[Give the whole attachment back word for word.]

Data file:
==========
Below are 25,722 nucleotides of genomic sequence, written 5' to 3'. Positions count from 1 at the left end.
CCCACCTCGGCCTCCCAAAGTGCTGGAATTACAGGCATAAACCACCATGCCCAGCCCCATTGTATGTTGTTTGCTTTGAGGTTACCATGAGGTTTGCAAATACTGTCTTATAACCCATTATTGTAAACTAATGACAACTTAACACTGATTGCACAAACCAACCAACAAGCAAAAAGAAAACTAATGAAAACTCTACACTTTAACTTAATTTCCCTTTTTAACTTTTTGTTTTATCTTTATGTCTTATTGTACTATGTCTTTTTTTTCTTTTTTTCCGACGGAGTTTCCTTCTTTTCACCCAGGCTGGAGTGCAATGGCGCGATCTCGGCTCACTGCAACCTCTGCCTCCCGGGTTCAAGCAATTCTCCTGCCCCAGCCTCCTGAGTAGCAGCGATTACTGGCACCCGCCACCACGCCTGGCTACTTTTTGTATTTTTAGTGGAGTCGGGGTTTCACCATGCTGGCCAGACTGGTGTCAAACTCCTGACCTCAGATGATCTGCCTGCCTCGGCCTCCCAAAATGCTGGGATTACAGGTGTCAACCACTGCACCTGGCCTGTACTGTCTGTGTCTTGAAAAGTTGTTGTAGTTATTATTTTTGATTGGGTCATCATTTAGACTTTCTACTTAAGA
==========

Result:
Below are 25,722 nucleotides of genomic sequence, written 5' to 3'. Positions count from 1 at the left end.
CCCACCTCGGCCTCCCAAAGTGCTGGAATTACAGGCATAAACCACCATGCCCAGCCCCATTGTATGTTGTTTGCTTTGAGGTTACCATGAGGTTTGCAAATACTGTCTTATAACCCATTATTGTAAACTAATGACAACTTAACACTGATTGCACAAACCAACCAACAAGCAAAAAGAAAACTAATGAAAACTCTACACTTTAACTTAATTTCCCTTTTTAACTTTTTGTTTTATCTTTATGTCTTATTGTACTATGTCTTTTTTTTCTTTTTTTCCGACGGAGTTTCCTTCTTTTCACCCAGGCTGGAGTGCAATGGCGCGATCTCGGCTCACTGCAACCTCTGCCTCCCGGGTTCAAGCAATTCTCCTGCCCCAGCCTCCTGAGTAGCAGCGATTACTGGCACCCGCCACCACGCCTGGCTACTTTTTGTATTTTTAGTGGAGTCGGGGTTTCACCATGCTGGCCAGACTGGTGTCAAACTCCTGACCTCAGATGATCTGCCTGCCTCGGCCTCCCAAAATGCTGGGATTACAGGTGTCAACCACTGCACCTGGCCTGTACTGTCTGTGTCTTGAAAAGTTGTTGTAGTTATTATTTTTGATTGGGTCATCATTTAGACTTTCTACTTAAGA